In other words, TPSAC was mandated to consider the effects of a menthol ban on disease risk, smoking initiation and smoking cessation. It did carry out that mandate.
However, TPSAC was also charged with addressing the considerations in section 907(b):
"The Secretary shall consider all other information submitted in connection with a proposed standard, including information concerning the countervailing effects of the tobacco product standard on the health of adolescent tobacco users, adult tobacco users, or nontobacco users, such as the creation of a significant demand for contraband or other tobacco products that do not meet the requirements of this chapter and the significance of such demand."
Thus, the law specifically mandates that TPSAC must consider the potential concerns regarding a black market or contraband in developing its report and recommendations. TPSAC did not carry out this mandate. Instead, it simply punted the issue back to FDA, urging the FDA to conduct the analysis that TPSAC was supposed to conduct.
More importantly, the clear intent of the legislative mandate was that TPSAC weigh the public health benefits of a menthol ban against the black market/contraband concerns and come up with an overall recommendation taking both into account. This is what would have been helpful to the FDA and this is what the law called for.
The rest of the story, then, is that not only did the TPSAC do the public a disservice by wasting all this time studying the issue but failing to make a recommendation. In addition, the TPSAC failed to carry out or fulfill its Congressional mandate.
This is a shame not only because the Committee wasted time and resources. It is a shame because the Committee wasted what could have been an opportunity to promote the one action that the FDA could have taken that would actually have improved the public's health. The Committee, however, was too weak-willed for that. It would have required actually standing up to Big Tobacco.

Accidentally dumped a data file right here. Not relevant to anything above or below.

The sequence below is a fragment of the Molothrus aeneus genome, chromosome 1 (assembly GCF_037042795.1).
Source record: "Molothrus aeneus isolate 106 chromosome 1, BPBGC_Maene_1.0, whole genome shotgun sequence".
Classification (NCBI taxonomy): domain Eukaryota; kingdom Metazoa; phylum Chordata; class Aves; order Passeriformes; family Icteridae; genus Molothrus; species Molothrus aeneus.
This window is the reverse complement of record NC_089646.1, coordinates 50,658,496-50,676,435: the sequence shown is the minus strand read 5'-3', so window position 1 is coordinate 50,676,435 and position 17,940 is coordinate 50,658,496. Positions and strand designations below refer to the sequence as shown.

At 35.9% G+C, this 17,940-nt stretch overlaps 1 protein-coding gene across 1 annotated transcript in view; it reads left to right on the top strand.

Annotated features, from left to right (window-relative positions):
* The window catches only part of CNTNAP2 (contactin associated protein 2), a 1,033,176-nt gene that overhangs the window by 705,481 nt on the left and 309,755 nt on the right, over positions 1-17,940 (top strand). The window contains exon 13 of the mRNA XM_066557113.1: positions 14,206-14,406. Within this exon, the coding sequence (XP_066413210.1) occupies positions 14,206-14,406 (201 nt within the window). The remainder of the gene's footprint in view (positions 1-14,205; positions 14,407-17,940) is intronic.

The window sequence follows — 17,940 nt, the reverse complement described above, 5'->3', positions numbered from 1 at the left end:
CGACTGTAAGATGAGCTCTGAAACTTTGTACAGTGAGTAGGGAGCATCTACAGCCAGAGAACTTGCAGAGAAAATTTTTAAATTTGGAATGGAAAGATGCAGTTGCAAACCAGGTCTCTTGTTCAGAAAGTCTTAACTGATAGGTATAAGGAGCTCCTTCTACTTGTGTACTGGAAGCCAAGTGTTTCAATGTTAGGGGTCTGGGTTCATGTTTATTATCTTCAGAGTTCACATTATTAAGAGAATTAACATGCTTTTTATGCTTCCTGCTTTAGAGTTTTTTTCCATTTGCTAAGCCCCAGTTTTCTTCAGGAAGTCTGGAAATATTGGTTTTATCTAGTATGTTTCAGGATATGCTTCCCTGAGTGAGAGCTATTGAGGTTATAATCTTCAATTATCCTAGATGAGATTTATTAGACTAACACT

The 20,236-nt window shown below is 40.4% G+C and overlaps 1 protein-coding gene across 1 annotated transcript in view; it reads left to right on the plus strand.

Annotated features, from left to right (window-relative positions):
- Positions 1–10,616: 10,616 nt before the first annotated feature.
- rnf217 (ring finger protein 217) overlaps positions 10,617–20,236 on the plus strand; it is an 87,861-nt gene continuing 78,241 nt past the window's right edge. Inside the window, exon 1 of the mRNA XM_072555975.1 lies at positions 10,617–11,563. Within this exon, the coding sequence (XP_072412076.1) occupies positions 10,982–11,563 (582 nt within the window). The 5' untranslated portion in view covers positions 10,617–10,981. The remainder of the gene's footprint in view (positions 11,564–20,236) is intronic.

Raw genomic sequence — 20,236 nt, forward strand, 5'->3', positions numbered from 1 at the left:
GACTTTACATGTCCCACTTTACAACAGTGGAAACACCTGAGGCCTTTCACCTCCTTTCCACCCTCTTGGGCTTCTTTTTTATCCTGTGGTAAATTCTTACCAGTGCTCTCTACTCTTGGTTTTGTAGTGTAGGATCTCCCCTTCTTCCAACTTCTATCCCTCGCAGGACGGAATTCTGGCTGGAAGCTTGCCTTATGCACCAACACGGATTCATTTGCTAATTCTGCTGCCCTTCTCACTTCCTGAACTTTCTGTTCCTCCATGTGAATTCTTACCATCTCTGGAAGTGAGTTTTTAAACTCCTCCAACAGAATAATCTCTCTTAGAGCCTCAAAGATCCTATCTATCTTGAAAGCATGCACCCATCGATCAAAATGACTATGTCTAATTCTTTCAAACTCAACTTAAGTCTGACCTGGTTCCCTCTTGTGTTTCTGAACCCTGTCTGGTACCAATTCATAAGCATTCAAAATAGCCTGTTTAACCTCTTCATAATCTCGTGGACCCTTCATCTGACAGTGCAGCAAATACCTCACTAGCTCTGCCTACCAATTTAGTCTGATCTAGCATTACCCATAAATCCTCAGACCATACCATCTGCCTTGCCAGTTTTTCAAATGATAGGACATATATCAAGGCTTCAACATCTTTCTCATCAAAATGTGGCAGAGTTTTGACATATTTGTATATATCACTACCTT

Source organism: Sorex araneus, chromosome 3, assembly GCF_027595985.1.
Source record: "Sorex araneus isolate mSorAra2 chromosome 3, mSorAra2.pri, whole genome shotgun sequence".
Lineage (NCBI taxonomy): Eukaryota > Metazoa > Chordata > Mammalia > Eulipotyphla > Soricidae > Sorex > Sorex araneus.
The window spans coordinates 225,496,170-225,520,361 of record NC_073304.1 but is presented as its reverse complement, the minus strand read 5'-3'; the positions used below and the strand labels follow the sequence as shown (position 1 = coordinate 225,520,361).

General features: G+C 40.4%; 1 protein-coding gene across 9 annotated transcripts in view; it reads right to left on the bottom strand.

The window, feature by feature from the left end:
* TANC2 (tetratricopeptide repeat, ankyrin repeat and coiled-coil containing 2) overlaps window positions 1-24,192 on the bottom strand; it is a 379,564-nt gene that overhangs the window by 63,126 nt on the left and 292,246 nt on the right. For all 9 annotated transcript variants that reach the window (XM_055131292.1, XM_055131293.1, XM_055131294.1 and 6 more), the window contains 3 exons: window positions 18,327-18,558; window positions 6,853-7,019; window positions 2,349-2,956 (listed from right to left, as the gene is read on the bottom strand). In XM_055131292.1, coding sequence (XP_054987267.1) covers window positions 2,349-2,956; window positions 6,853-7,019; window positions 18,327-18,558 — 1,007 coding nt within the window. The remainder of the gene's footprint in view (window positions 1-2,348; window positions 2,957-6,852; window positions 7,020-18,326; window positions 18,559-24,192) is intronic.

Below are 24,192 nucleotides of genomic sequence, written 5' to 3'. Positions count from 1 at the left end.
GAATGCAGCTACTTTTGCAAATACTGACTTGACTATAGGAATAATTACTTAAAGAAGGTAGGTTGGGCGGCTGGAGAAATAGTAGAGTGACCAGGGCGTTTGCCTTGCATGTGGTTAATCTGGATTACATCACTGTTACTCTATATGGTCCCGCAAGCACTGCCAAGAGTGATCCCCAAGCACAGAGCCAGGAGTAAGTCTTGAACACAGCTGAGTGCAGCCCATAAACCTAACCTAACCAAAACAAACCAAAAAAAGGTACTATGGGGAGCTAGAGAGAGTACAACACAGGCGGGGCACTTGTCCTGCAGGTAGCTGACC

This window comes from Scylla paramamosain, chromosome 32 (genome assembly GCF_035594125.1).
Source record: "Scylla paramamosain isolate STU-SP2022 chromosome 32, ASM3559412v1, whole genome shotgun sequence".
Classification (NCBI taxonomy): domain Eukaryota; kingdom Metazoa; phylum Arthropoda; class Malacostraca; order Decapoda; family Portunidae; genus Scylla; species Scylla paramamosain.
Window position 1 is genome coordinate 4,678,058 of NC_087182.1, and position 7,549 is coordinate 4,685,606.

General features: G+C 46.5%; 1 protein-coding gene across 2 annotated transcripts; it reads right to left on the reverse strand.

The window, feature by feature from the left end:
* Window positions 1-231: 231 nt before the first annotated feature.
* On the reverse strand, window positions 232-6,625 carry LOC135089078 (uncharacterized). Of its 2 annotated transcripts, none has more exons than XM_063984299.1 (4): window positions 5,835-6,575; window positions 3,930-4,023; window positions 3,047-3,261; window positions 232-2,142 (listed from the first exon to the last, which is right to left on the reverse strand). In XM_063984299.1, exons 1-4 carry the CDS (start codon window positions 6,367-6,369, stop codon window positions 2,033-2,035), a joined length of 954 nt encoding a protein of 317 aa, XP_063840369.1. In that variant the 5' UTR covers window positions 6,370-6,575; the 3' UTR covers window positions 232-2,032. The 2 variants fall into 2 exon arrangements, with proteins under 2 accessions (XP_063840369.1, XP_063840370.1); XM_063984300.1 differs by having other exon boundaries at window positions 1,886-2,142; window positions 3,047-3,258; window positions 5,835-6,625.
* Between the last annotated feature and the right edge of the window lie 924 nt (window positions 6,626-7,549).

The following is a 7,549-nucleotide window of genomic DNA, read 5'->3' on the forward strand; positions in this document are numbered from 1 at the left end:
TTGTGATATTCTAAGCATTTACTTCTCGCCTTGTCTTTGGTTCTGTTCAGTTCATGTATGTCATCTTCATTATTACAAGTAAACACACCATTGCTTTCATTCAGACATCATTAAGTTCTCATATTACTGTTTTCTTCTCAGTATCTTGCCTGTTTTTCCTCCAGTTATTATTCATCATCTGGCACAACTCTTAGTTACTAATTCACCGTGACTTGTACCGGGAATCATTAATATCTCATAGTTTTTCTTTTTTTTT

As I conclude in the article: "At the end of the day, it is difficult to understand the rationale for a policy that bans every other type of cigarette flavoring — including chocolate, strawberry, banana, pineapple, cherry, and kiwi — yet exempts the one flavoring that is actually used extensively by tobacco companies to recruit and maintain smokers, a finding that has been documented extensively by the TPSAC itself. Ironically, it is because removing menthol would actually improve the public’s health by reducing the consumption of cigarettes that we are not going to see such an action from the federal government. There is no political risk in banning chocolate and strawberry cigarettes, since no companies are currently selling such products and they play no role in smoking initiation. Menthol, however, is a major contributor to smoking initiation and continued addiction, and for this reason, it will continue to enjoy the protection of a federal government that seems afraid to alienate any corporation, whether it’s part of Big Pharma, Big Insurance, or Big Tobacco."